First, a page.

A geographical indication identifies a good as originating in the territory of a country, or a region or locality in that territory, where a given quality, reputation, or other characteristic of the good is essentially attributable to its geographical origin. (Geographical Indications Act 2003, Section (2))
All you need to know about Geographical Indications
The Lisbon Agreement of 1958 is a treaty administered by the World Intellectual Property Organization (WIPO) that provides protection for appellations of origin (AO). AOs are a special kind of GI for products that have a particularly strong link with their place of origin. Antigua and Barbuda is currently not a member of the Lisbon Treaty.
Geographical indications function as product differentiators on the market, by enabling consumers to distinguish between products with geographical origin-based characteristics and others without.
Geographical indications, supported by expert business management, can facilitate
- Competitive advantage
- More added value to a product
- Increased export opportunities and
- A strengthened brand
In order to function as a geographical indication, a sign must identify a product as originating in a given place, and the qualities, characteristics or reputation of the product should be essentially due to that place of origin.
This is often the case for agricultural products, because they are influenced by their local climate and environment, but geographical indications may also be used for industrial products where a region has a strong manufacturing tradition and reputation, for instance Swiss watches.
Appellations of origin are a type of geographical indication. In some jurisdictions, appellations of origin are protected more strongly than other geographical indications.
Geographical indications are typically used for agricultural products, foodstuffs, wine and spirit drinks, handicrafts, and industrial products.
The geographical indications which are not protected under the 2003 Act include terms or signs which are used for:
- Products which are immoral or against public order.
- Products which are no longer in use or no longer protected in the country of origin.
- Products which have become the common name in Antigua and Barbuda for the goods or services which it identifies.
- (For Wines and Spirits) It has been used continuously for at least 10 years preceding 15 April 1994 or in good faith preceding that date.
- Products which are confusingly similar to a trade mark for which rights had been acquired before the geographical indication is protected in its country of origin.
- Products which are the names of a person or a predecessor in a particular business.
(The Geographical Indications Act 2003, Section 6. (a), (b) and (c))
Examples of geographical indications include:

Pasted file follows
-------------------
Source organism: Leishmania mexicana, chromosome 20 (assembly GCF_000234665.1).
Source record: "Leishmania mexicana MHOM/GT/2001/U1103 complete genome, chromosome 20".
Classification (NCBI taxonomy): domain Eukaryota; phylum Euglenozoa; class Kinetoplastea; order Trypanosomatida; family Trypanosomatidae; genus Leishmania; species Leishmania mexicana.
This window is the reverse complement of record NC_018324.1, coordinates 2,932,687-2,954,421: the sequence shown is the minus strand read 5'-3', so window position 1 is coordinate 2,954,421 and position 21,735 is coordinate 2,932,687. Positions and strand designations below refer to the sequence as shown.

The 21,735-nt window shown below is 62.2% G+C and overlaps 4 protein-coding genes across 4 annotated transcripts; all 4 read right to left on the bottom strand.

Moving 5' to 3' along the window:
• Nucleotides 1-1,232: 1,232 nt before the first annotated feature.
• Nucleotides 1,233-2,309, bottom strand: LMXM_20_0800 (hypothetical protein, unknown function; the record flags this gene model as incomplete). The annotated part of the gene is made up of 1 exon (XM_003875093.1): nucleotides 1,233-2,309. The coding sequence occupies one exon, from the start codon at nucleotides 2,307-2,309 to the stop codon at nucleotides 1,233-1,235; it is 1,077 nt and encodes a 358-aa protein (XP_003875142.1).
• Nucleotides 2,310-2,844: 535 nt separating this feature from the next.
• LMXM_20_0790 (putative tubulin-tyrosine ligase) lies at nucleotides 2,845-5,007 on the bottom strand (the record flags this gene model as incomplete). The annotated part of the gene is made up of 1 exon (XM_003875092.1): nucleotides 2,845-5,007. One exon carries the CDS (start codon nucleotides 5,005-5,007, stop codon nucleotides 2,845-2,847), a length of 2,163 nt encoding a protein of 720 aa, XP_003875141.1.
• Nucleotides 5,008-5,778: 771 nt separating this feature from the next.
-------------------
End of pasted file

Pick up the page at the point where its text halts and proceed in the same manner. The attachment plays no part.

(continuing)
- Jamaican Jerk (from Jamaica)
- Cuban Cigars (Rolled from tobacco leaves found throughout Cuba)
- Champagne (produced from grapes grown in the Champagne region of France)
- Cognac (named after the town of Cognac in France)
- Tequila (made from the blue agave plant, primarily from the city of Tequila, Mexico)
- Colombian Coffee (The coffee produced in Colombia has been recognized worldwide as having high quality and distinctive taste because of the region and its climate)
Protection is available through the sui generis systems. These are special laws on geographical indication protection.
Registration for geographical indications is not subject to a specific period of validity. This means that the protection for a registered geographical indication will remain valid unless the registration is cancelled.
Only producers carrying on their activity in the geographical area specified in the Register have the right to use a registered geographical indication, in trade, with respect to the products specified in the Register. This is provided that such products possess the quality, reputation or other characteristics specified in the Register.
- Geographical indications identify a good as originating from a particular place. By contrast, a trademark identifies a good or service as originating from a particular company.
- A trademark often consists of a fanciful or arbitrary sign. In contrast, the name used as a geographical indication is usually predetermined by the name of a geographical area.
- A trademark can be assigned or licensed to anyone, anywhere in the world, because it is linked to a specific company and not to a particular place. In contrast, a GI cannot be assigned or licensed to someone outside the area of origin or those not belonging to the group of authorized producers.
The owner of a geographical indication can bring civil proceedings against violators. Right holders should consult their legal advisers, before taking steps to defend their rights.
Criminally, any person who knowingly and with intent to deceive performs the acts referred to in Section 3 of the Act is liable to a fine of no more than fifty thousand dollars ($50, 000) or to imprisonment no more than three years. (Geographical Indications Act 2003, Section (7)).
Geographical Indication Fees
|Matter or Proceeding
|Correction of application to comply with requirements for according filing date
|$200.00 plus fee for Publication
|Request to the Registrar to state in writ· ing grounds of decision to refuse application or to accept it subject to conditions
|Notice of opposition to registration of geographical indication; or filing Counter statement to notice of opposition
|Request to refuse or to invalidate registration of a misleading mark
|Request to refuse or to invalidate the registration of a mark which conflicts with a geographical indication for wines and spirits
|Inspection of register
|Certified copies of documents
|$5.00 per printed page and $50.00 to certify
|Request for correction of error
|Request for hearing